Thepractice of Maintaining Infrastructure assets has evolved and improved markedlyin the last couple of decades.
This development in the Infrastructure Industryis due to a variety of factors, such as a big rise in the number and heterogeneityof infrastructure assets that need to be maintained, complexity in theirdesigns & structure, new and upcoming maintenance tools & methods, heightenedsafety standards and the ever changing global outlook on maintenance strategies.The advent of Reliability-Centered Maintenance (RCM) has played a pivotal rolein this evolution.Inthe past decades, preventive maintenance was the most widely used maintenancetechnique. It was deemed to be the most avant-garde and effective maintenancetechnique at disposal to the construction & infrastructure industry. ThisPreventive Maintenance strategy was established on the assumption of “a cause-and-effect co-relation”between scheduled maintenance and functional reliability. In turn, thisassumption was based on the hypothesis that since mechanical parts aresubjected to wear and tear, the reliability of any equipment or componentwithin a system is directly associated to its operational lifetime.
Hence, itwas conjectured, that the more routinely an equipment was serviced oroverhauled, the more secure it was against the possibility of failure.” However, this strategy of preventivemaintenance comes with a lot of limitations :· Costof system downtime:Shutting down of a system, results in loss of productive time and consequentlya loss of revenue.· Costof system maintenance:Utilization of resources to routinely perform inessential scheduled maintenanceis exorbitant.· Probabilityof grave safety or environmental ramifications: Shutting down and starting-up afacility is one of the high-risk operations, thus intrusive preventivemaintenance practice tends to increase the risk of environmental damage.· Complexityof systems: Themore complex the systems are, the more strenuous it is to perform planned/Preventive Maintenance Reliability Centered Maintenance(RCM) IntroductionTheintent of an efficient maintenance strategy is to avert or assuage theconsequences of failure, not to avert the failure itself. In other words: ifthe ramifications of any failure do not have deleterious consequences onsafety, operations, environment or cost, then there is no exigency to proceedwith the scheduled maintenance.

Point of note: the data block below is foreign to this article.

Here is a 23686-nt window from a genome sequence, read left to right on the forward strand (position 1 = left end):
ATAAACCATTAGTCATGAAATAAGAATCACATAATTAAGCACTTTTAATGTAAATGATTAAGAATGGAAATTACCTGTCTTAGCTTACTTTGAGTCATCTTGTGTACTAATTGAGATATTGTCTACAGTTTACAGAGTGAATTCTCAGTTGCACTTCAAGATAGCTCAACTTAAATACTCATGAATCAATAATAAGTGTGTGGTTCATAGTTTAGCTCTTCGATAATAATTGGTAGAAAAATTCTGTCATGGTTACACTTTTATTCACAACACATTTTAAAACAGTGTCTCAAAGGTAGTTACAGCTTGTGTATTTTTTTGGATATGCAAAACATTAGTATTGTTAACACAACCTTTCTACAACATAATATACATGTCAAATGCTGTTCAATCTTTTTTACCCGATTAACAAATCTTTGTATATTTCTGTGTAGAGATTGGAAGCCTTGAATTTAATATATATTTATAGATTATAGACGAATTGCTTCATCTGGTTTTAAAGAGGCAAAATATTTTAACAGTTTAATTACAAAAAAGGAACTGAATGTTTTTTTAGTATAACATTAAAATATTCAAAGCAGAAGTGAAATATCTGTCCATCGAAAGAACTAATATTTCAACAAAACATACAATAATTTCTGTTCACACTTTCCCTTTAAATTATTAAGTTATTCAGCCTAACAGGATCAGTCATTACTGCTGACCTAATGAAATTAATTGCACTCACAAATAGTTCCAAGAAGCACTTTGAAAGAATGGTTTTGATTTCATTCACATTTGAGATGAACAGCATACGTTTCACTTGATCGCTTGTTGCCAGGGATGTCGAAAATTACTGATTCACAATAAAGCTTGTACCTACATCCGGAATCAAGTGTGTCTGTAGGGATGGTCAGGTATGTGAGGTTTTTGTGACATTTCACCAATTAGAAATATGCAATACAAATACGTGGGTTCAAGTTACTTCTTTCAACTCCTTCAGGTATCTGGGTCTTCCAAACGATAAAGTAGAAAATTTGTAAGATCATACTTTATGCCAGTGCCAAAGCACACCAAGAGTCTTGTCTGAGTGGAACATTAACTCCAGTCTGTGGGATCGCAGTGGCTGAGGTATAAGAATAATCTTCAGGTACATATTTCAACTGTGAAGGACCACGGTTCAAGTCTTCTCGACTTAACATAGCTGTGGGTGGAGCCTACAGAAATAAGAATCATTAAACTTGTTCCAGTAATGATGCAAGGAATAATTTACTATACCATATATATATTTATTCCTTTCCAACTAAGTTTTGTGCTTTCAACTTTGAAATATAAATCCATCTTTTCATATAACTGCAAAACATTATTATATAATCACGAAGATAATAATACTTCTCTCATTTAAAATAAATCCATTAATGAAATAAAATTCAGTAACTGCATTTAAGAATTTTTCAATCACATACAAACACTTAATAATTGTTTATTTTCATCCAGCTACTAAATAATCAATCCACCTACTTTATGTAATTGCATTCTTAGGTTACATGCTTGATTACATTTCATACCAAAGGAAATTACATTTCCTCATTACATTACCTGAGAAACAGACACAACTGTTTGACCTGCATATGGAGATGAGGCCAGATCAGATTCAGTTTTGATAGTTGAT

Accordingto Nowlan and Heap, 1978, “A reliability-centered maintenance programincludes only those tasks which satisfy the criteria for both applicability andeffectiveness. The applicability of a task is determined by the characteristicsof the item, and its effectiveness is defined in terms of the consequences thetask is designed to prevent.” Thisstrategy provides a framework for exploring the various functions and likelyfailures for an asset, with an emphasis on safeguarding the system’s functions,rather than equipment itself.